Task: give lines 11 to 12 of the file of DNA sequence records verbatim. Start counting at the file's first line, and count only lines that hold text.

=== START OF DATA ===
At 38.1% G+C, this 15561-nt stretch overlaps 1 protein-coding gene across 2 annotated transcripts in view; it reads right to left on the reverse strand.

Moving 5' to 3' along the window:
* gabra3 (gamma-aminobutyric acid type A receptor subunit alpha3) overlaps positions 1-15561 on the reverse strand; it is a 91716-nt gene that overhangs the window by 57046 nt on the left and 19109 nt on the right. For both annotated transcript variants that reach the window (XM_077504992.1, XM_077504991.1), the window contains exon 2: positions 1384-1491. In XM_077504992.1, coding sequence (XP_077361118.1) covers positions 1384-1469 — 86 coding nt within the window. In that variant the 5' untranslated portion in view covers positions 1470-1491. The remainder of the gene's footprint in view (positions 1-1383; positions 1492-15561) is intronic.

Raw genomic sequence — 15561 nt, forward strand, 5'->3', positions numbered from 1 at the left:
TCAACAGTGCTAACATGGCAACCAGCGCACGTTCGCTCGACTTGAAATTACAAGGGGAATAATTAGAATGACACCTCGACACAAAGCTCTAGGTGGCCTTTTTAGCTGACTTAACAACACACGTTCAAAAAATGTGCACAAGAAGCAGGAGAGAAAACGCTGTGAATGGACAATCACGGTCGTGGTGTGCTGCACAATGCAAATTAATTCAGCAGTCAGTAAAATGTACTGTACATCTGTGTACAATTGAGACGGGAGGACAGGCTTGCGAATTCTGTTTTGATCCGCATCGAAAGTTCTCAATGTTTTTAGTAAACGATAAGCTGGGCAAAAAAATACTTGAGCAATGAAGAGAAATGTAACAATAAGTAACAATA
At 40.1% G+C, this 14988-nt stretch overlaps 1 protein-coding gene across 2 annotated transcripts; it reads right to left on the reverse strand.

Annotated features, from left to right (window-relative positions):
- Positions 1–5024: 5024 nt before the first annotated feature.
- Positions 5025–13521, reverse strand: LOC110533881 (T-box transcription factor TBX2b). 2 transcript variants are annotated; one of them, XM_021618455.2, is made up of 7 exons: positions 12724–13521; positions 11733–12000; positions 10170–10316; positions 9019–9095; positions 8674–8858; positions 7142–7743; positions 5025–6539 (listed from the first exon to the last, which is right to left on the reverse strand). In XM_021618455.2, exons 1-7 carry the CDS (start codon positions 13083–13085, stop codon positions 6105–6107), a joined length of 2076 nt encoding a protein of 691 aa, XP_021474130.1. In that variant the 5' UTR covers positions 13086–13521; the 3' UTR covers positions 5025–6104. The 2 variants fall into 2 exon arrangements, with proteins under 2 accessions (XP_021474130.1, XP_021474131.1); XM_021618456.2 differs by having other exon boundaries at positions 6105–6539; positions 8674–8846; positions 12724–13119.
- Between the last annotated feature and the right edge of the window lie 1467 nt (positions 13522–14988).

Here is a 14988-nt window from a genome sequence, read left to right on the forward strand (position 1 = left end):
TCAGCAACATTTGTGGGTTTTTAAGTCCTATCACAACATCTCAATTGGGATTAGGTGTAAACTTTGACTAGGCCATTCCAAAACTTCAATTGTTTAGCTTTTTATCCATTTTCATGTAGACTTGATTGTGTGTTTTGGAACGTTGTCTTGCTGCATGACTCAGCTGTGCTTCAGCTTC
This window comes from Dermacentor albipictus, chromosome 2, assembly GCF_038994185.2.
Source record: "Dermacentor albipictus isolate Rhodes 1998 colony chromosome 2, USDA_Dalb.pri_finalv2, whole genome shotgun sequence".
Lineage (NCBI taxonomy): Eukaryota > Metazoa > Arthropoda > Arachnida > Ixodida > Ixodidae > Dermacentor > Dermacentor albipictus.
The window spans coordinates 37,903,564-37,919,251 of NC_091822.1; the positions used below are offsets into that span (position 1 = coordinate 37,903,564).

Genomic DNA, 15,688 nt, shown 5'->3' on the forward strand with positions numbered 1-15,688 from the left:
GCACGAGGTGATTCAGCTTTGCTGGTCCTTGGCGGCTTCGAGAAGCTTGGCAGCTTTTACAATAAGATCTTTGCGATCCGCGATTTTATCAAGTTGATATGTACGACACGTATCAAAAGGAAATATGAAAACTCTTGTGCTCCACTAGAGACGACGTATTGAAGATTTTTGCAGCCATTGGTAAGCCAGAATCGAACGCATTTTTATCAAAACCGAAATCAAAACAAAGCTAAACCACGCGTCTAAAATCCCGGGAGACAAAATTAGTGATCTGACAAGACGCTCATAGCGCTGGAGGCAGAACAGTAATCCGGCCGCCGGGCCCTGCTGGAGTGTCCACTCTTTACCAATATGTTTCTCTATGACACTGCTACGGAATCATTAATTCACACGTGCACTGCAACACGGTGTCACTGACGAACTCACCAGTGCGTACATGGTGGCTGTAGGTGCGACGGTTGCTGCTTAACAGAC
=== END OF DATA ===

Here is a 14988-nt window from a genome sequence, read left to right on the forward strand (position 1 = left end):
TCAGCAACATTTGTGGGTTTTTAAGTCCTATCACAACATCTCAATTGGGATTAGGTGTAAACTTTGACTAGGCCATTCCAAAACTTCAATTGTTTAGCTTTTTATCCATTTTCATGTAGACTTGATTGTGTGTTTTGGAACGTTGTCTTGCTGCATGACTCAGCTGTGCTTCAGCTTC